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Scott Johnson Guest Post – Resignation Versus Resolve

Day 2 of guest post week is Scott Johnson.  He is a great person to know if you don’t know him already.  If you are not following him on Twitter already, then please follow him right now.

I recently wrote a blog post (“Screw It! I’ll Just Eat The Rest”) about not wanting to finish my dinner. My brain almost imploded when I tried to think about my insulin and how it would affect me if I stopped eating. So naturally, I posted about it!

I think it’s important to talk about those sorts of situations because it gives those around us a glimpse of how difficult food can be for us. While food is only a small part of our daily life with diabetes, it seems to take up more energy than it should. At least that is how it seems to me.

I got so many wonderful comments from that post (thank you!), but there was one that hit me and stuck in my head.

Barbara said:

“What I am wrestling with now is balancing resignation with resolve to keep trying and working on it. I think that the key is to try and keep figuring out how to tolerate all these diabetes difficulties which you describe so well. I pray for strength and resilience because most of it can’t be ‘fixed’, just tolerated.”

Thank you Barabara, for such a great comment. That is something I wrestle with all the time! It’s really a tough thing! There is very little positive reinforcement with our diabetes management. Think about it! If we do well enough, the encouragement we get is lack of negative consequences! That is not the same thing as positive encouragement.

The amount of work it takes to maintain anything close to normal is mind-blowing. Many of us try so very hard, but still struggle more often than not. The messages we receive when we’re not doing so well are all negative. Those messages come from many places (including our own heads!), and often get skewed by our huge load of guilt (why do we feel so guilty?).

I am all too familiar with the “resignation” that Barbara talks about. It usually comes to me in one of two ways. One is after I’ve tried SO HARD and still can’t seem to do well enough. The other is a slower, sort of grinding down of my resolve to keep trying. I think that one in particular is from the lack of positive reinforcement.

I try very hard to not be negative, and honestly, it’s not always negativity directly, but rather the LACK of positive signals and messages. If I do great – well, that’s expected. If I do poorly, then by default I’m not working hard enough. It’s a failed feedback system that has been built into so many of us.

Have you ever had a really great A1C? You and the doctor might celebrate for 5-10 minutes, then you’re back out in the world again. You are expected to maintain that fabulous A1C, and often to work even harder to get it down more! There is constant frustration built into something that always has room for improvement. It is a hard, hard balance for us to find. The balance between resignation and resolve is slippery, and most often a moving target. What is the answer? IS there an answer?

9 thoughts on “Scott Johnson Guest Post – Resignation Versus Resolve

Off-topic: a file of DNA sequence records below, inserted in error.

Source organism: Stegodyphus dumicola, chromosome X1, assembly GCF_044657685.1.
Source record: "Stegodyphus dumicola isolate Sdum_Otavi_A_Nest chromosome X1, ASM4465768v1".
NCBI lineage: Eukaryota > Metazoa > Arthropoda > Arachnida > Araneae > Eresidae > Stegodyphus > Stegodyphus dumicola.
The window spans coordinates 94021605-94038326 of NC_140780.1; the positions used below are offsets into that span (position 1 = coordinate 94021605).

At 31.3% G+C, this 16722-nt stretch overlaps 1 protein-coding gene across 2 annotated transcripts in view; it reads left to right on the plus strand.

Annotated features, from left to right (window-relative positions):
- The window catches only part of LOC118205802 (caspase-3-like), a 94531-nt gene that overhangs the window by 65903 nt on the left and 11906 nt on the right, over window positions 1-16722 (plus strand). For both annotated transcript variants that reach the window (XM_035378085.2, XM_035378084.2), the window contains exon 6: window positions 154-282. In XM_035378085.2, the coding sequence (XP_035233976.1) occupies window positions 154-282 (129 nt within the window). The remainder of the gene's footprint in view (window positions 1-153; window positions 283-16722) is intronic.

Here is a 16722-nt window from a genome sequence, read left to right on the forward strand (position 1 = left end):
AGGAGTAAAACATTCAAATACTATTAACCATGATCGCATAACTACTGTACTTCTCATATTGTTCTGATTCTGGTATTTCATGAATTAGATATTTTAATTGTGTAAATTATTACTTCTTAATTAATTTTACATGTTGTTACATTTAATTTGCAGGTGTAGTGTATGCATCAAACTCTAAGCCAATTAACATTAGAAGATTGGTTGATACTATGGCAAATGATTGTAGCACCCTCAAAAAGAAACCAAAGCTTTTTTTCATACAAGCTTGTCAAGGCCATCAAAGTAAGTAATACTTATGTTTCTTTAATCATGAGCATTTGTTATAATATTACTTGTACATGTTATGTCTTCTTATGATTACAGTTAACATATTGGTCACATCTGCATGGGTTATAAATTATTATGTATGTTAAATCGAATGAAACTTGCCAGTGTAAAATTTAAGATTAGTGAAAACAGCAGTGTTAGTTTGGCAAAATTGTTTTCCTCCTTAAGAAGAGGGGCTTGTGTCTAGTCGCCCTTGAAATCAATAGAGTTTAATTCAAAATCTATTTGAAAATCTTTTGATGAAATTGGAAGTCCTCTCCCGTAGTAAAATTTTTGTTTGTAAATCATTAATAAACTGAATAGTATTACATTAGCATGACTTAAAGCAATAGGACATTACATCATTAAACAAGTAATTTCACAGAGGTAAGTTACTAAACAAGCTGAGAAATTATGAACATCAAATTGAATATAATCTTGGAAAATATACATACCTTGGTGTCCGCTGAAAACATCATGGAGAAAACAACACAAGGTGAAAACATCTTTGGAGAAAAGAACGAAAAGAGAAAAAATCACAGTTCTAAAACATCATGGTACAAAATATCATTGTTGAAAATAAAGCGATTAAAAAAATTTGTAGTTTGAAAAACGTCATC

1. I feel this post. I feel the resignation and I feel the resolve. It’s finding a healthy imbalance between them; the imbalance leaning toward resolve, of course. I resign to cookies and cake but try to bolus properly for it. But I feel guilty when I take a lot of insulin. I feel even more guilty when I guiltily don’t take the correct amount of insulin and then watch my BG rocket. But I’ve been doing a lot of resolving and have very successful BG readings. I walk with pride those days. My a1C fell from 8.4 in December to 7.7 in April. I’m still doing a happy dance as well as still resolving to do better.

  2. I know exactly what you’re talking about when you speak of little positive reinforcement. I had an A1C of 6.0 four months ago and my doctor had actually drawn a smiley face on the lab report next to it. I asked for a copy of that report and have kept it on hand ever since. Last month when I went in she was like “oh, you got another 6.0, I’m concerned that you may be having to many lows though so lets focus on those.” My triumph was short lived and the focus once again returned to what I’m doing wrong.

  3. Wow – a great post. I was just thinking about how I am trying to shield my daughter from all the potential negatives of diabetes (she was dx one year ago at 10) so she can still have as normal a childhood as possible and not turn into a worrier. So we don’t lable the BG numbers as good or bad, but high or low – but inevitably she will start labeling them, A1cs and all. I wish there was a way to give her possitive reinforcement without implying that another outcome would be bad – since there is always another day and another number. I’ll try harder to tell here how proud I am of her and how she takes the diabetes in stride. I almost said for not complaining – but then that would imply that complaining is bad – and it is ok, if not necessary to complain sometimes. I wish parents were given as much information on the emotional issues as with the dosing/injections/testing at DX.

  4. i think there’s definitely room for more positive reinforcement. maybe someone should make a meter that, after 5 readings in a row in range, transforms into a cheeseburger?

  5. That is most frustrating – yes, we are measured by our A1C, yet we cannot stop and be grateful when it is on the lower side because it’s not a finite thing. It could change at any time, our control could blow up at any time, etc. And then we come to depend on the meter/CGMS to tell us – but again, not finite, yet so much more cruel at times.

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